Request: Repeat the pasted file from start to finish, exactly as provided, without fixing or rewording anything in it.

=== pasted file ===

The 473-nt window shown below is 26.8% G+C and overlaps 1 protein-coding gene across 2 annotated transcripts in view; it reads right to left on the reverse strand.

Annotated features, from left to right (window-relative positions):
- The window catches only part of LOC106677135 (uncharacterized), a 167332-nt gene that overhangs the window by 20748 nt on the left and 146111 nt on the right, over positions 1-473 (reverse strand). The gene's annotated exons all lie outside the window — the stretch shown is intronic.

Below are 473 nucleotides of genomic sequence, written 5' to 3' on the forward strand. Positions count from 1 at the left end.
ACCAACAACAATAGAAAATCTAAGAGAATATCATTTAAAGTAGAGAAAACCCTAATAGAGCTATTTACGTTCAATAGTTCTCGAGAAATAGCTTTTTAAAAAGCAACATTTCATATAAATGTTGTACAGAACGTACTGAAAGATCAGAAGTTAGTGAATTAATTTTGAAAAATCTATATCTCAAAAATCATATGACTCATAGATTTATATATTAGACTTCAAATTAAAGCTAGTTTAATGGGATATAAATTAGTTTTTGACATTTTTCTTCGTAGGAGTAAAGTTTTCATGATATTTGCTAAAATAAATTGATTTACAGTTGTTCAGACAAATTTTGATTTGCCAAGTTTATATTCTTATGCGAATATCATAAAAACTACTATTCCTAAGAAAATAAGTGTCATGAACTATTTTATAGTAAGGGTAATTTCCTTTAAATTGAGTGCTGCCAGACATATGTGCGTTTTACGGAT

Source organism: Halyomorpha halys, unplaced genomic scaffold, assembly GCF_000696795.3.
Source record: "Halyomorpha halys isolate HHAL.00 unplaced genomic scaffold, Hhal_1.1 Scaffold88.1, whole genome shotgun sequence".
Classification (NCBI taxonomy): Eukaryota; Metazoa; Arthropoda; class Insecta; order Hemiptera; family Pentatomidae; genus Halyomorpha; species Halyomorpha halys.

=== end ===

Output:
The 473-nt window shown below is 26.8% G+C and overlaps 1 protein-coding gene across 2 annotated transcripts in view; it reads right to left on the reverse strand.

Annotated features, from left to right (window-relative positions):
- The window catches only part of LOC106677135 (uncharacterized), a 167332-nt gene that overhangs the window by 20748 nt on the left and 146111 nt on the right, over positions 1-473 (reverse strand). The gene's annotated exons all lie outside the window — the stretch shown is intronic.

Below are 473 nucleotides of genomic sequence, written 5' to 3' on the forward strand. Positions count from 1 at the left end.
ACCAACAACAATAGAAAATCTAAGAGAATATCATTTAAAGTAGAGAAAACCCTAATAGAGCTATTTACGTTCAATAGTTCTCGAGAAATAGCTTTTTAAAAAGCAACATTTCATATAAATGTTGTACAGAACGTACTGAAAGATCAGAAGTTAGTGAATTAATTTTGAAAAATCTATATCTCAAAAATCATATGACTCATAGATTTATATATTAGACTTCAAATTAAAGCTAGTTTAATGGGATATAAATTAGTTTTTGACATTTTTCTTCGTAGGAGTAAAGTTTTCATGATATTTGCTAAAATAAATTGATTTACAGTTGTTCAGACAAATTTTGATTTGCCAAGTTTATATTCTTATGCGAATATCATAAAAACTACTATTCCTAAGAAAATAAGTGTCATGAACTATTTTATAGTAAGGGTAATTTCCTTTAAATTGAGTGCTGCCAGACATATGTGCGTTTTACGGAT

Source organism: Halyomorpha halys, unplaced genomic scaffold, assembly GCF_000696795.3.
Source record: "Halyomorpha halys isolate HHAL.00 unplaced genomic scaffold, Hhal_1.1 Scaffold88.1, whole genome shotgun sequence".
Classification (NCBI taxonomy): Eukaryota; Metazoa; Arthropoda; class Insecta; order Hemiptera; family Pentatomidae; genus Halyomorpha; species Halyomorpha halys.